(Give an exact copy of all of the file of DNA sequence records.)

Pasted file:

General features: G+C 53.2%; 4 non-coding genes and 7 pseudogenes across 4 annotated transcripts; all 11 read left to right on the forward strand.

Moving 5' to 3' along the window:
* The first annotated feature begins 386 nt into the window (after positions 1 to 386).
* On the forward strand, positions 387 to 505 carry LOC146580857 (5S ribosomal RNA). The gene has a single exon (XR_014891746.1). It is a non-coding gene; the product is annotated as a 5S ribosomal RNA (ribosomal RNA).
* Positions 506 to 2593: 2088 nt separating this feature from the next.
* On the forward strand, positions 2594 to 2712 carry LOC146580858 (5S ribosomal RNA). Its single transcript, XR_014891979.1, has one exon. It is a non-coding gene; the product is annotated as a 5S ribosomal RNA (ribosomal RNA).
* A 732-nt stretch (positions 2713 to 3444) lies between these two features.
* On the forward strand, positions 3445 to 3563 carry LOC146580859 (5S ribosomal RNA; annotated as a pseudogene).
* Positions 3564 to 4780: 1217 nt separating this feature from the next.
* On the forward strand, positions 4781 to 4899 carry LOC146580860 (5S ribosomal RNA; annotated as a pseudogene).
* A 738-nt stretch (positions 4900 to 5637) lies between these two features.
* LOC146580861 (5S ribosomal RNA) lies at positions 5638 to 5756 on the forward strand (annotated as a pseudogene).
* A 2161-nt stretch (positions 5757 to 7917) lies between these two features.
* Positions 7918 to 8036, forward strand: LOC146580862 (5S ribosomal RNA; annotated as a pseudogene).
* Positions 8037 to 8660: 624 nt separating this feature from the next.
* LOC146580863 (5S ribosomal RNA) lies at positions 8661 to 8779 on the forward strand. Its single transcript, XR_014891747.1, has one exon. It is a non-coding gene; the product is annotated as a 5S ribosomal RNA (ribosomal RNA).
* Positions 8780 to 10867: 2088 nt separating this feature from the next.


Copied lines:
General features: G+C 53.2%; 4 non-coding genes and 7 pseudogenes across 4 annotated transcripts; all 11 read left to right on the forward strand.

Moving 5' to 3' along the window:
* The first annotated feature begins 386 nt into the window (after positions 1 to 386).
* On the forward strand, positions 387 to 505 carry LOC146580857 (5S ribosomal RNA). The gene has a single exon (XR_014891746.1). It is a non-coding gene; the product is annotated as a 5S ribosomal RNA (ribosomal RNA).
* Positions 506 to 2593: 2088 nt separating this feature from the next.
* On the forward strand, positions 2594 to 2712 carry LOC146580858 (5S ribosomal RNA). Its single transcript, XR_014891979.1, has one exon. It is a non-coding gene; the product is annotated as a 5S ribosomal RNA (ribosomal RNA).
* A 732-nt stretch (positions 2713 to 3444) lies between these two features.
* On the forward strand, positions 3445 to 3563 carry LOC146580859 (5S ribosomal RNA; annotated as a pseudogene).
* Positions 3564 to 4780: 1217 nt separating this feature from the next.
* On the forward strand, positions 4781 to 4899 carry LOC146580860 (5S ribosomal RNA; annotated as a pseudogene).
* A 738-nt stretch (positions 4900 to 5637) lies between these two features.
* LOC146580861 (5S ribosomal RNA) lies at positions 5638 to 5756 on the forward strand (annotated as a pseudogene).
* A 2161-nt stretch (positions 5757 to 7917) lies between these two features.
* Positions 7918 to 8036, forward strand: LOC146580862 (5S ribosomal RNA; annotated as a pseudogene).
* Positions 8037 to 8660: 624 nt separating this feature from the next.
* LOC146580863 (5S ribosomal RNA) lies at positions 8661 to 8779 on the forward strand. Its single transcript, XR_014891747.1, has one exon. It is a non-coding gene; the product is annotated as a 5S ribosomal RNA (ribosomal RNA).
* Positions 8780 to 10867: 2088 nt separating this feature from the next.